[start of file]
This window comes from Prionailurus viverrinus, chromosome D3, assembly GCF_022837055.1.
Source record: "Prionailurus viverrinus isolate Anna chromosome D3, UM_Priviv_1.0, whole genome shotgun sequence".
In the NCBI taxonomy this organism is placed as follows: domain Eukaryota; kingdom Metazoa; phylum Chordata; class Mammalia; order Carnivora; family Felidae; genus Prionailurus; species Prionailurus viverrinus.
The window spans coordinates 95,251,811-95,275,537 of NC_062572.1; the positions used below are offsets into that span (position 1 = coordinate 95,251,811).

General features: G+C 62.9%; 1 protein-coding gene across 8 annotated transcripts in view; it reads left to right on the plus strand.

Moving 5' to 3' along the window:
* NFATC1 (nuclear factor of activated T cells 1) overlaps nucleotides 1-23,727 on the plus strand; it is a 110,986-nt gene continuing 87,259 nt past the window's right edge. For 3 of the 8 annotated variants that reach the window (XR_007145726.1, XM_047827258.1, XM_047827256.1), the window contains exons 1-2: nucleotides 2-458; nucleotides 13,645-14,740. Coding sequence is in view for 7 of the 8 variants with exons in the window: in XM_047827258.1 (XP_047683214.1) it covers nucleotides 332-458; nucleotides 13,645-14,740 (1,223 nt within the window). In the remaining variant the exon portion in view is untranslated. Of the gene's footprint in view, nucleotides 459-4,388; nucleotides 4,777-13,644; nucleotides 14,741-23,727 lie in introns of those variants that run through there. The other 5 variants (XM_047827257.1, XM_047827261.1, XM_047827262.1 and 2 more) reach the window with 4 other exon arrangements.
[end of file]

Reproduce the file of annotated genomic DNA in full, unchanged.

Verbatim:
This window comes from Prionailurus viverrinus, chromosome D3, assembly GCF_022837055.1.
Source record: "Prionailurus viverrinus isolate Anna chromosome D3, UM_Priviv_1.0, whole genome shotgun sequence".
In the NCBI taxonomy this organism is placed as follows: domain Eukaryota; kingdom Metazoa; phylum Chordata; class Mammalia; order Carnivora; family Felidae; genus Prionailurus; species Prionailurus viverrinus.
The window spans coordinates 95,251,811-95,275,537 of NC_062572.1; the positions used below are offsets into that span (position 1 = coordinate 95,251,811).

General features: G+C 62.9%; 1 protein-coding gene across 8 annotated transcripts in view; it reads left to right on the plus strand.

Moving 5' to 3' along the window:
* NFATC1 (nuclear factor of activated T cells 1) overlaps nucleotides 1-23,727 on the plus strand; it is a 110,986-nt gene continuing 87,259 nt past the window's right edge. For 3 of the 8 annotated variants that reach the window (XR_007145726.1, XM_047827258.1, XM_047827256.1), the window contains exons 1-2: nucleotides 2-458; nucleotides 13,645-14,740. Coding sequence is in view for 7 of the 8 variants with exons in the window: in XM_047827258.1 (XP_047683214.1) it covers nucleotides 332-458; nucleotides 13,645-14,740 (1,223 nt within the window). In the remaining variant the exon portion in view is untranslated. Of the gene's footprint in view, nucleotides 459-4,388; nucleotides 4,777-13,644; nucleotides 14,741-23,727 lie in introns of those variants that run through there. The other 5 variants (XM_047827257.1, XM_047827261.1, XM_047827262.1 and 2 more) reach the window with 4 other exon arrangements.